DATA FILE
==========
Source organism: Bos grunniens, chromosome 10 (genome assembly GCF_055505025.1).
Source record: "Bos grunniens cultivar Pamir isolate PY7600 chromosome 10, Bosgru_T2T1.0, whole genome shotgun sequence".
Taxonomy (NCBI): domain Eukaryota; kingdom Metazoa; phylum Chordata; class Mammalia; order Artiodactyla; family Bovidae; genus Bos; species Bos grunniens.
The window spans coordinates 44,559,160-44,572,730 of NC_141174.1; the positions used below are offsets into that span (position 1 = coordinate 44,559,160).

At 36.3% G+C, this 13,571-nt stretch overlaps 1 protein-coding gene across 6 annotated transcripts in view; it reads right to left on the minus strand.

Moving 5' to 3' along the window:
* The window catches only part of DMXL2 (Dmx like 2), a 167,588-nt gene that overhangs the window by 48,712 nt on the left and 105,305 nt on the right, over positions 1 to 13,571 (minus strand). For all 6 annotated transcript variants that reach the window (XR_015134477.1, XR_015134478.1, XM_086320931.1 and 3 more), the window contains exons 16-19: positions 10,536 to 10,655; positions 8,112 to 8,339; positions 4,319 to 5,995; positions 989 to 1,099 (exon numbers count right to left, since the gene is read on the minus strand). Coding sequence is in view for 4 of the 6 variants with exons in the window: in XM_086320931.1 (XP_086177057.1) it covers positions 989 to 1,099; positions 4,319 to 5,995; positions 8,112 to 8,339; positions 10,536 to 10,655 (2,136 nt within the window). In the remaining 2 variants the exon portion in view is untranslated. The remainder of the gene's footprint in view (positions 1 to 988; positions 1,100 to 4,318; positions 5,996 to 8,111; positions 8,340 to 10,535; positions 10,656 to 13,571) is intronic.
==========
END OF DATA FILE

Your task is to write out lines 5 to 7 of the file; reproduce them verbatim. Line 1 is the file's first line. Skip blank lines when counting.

At 36.3% G+C, this 13,571-nt stretch overlaps 1 protein-coding gene across 6 annotated transcripts in view; it reads right to left on the minus strand.

Moving 5' to 3' along the window:
* The window catches only part of DMXL2 (Dmx like 2), a 167,588-nt gene that overhangs the window by 48,712 nt on the left and 105,305 nt on the right, over positions 1 to 13,571 (minus strand). For all 6 annotated transcript variants that reach the window (XR_015134477.1, XR_015134478.1, XM_086320931.1 and 3 more), the window contains exons 16-19: positions 10,536 to 10,655; positions 8,112 to 8,339; positions 4,319 to 5,995; positions 989 to 1,099 (exon numbers count right to left, since the gene is read on the minus strand). Coding sequence is in view for 4 of the 6 variants with exons in the window: in XM_086320931.1 (XP_086177057.1) it covers positions 989 to 1,099; positions 4,319 to 5,995; positions 8,112 to 8,339; positions 10,536 to 10,655 (2,136 nt within the window). In the remaining 2 variants the exon portion in view is untranslated. The remainder of the gene's footprint in view (positions 1 to 988; positions 1,100 to 4,318; positions 5,996 to 8,111; positions 8,340 to 10,535; positions 10,656 to 13,571) is intronic.